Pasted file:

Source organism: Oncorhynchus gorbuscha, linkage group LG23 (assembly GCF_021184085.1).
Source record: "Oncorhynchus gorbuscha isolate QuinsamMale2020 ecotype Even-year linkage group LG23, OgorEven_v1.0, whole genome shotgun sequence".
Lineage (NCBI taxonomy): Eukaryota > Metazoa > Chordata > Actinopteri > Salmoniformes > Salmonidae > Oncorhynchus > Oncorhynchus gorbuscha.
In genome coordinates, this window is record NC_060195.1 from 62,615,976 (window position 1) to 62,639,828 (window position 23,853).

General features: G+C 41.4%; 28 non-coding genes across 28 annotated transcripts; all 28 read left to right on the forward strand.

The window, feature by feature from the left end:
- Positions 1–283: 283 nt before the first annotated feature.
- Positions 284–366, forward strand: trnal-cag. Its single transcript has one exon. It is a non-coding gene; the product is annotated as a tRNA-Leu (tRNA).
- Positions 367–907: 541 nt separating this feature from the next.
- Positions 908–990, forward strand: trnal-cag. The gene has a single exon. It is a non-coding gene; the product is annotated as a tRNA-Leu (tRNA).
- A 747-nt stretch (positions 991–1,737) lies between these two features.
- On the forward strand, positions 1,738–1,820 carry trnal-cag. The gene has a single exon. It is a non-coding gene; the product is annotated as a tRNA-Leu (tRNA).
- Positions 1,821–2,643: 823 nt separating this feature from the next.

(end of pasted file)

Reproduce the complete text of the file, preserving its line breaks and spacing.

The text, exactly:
Source organism: Oncorhynchus gorbuscha, linkage group LG23 (assembly GCF_021184085.1).
Source record: "Oncorhynchus gorbuscha isolate QuinsamMale2020 ecotype Even-year linkage group LG23, OgorEven_v1.0, whole genome shotgun sequence".
Lineage (NCBI taxonomy): Eukaryota > Metazoa > Chordata > Actinopteri > Salmoniformes > Salmonidae > Oncorhynchus > Oncorhynchus gorbuscha.
In genome coordinates, this window is record NC_060195.1 from 62,615,976 (window position 1) to 62,639,828 (window position 23,853).

General features: G+C 41.4%; 28 non-coding genes across 28 annotated transcripts; all 28 read left to right on the forward strand.

The window, feature by feature from the left end:
- Positions 1–283: 283 nt before the first annotated feature.
- Positions 284–366, forward strand: trnal-cag. Its single transcript has one exon. It is a non-coding gene; the product is annotated as a tRNA-Leu (tRNA).
- Positions 367–907: 541 nt separating this feature from the next.
- Positions 908–990, forward strand: trnal-cag. The gene has a single exon. It is a non-coding gene; the product is annotated as a tRNA-Leu (tRNA).
- A 747-nt stretch (positions 991–1,737) lies between these two features.
- On the forward strand, positions 1,738–1,820 carry trnal-cag. The gene has a single exon. It is a non-coding gene; the product is annotated as a tRNA-Leu (tRNA).
- Positions 1,821–2,643: 823 nt separating this feature from the next.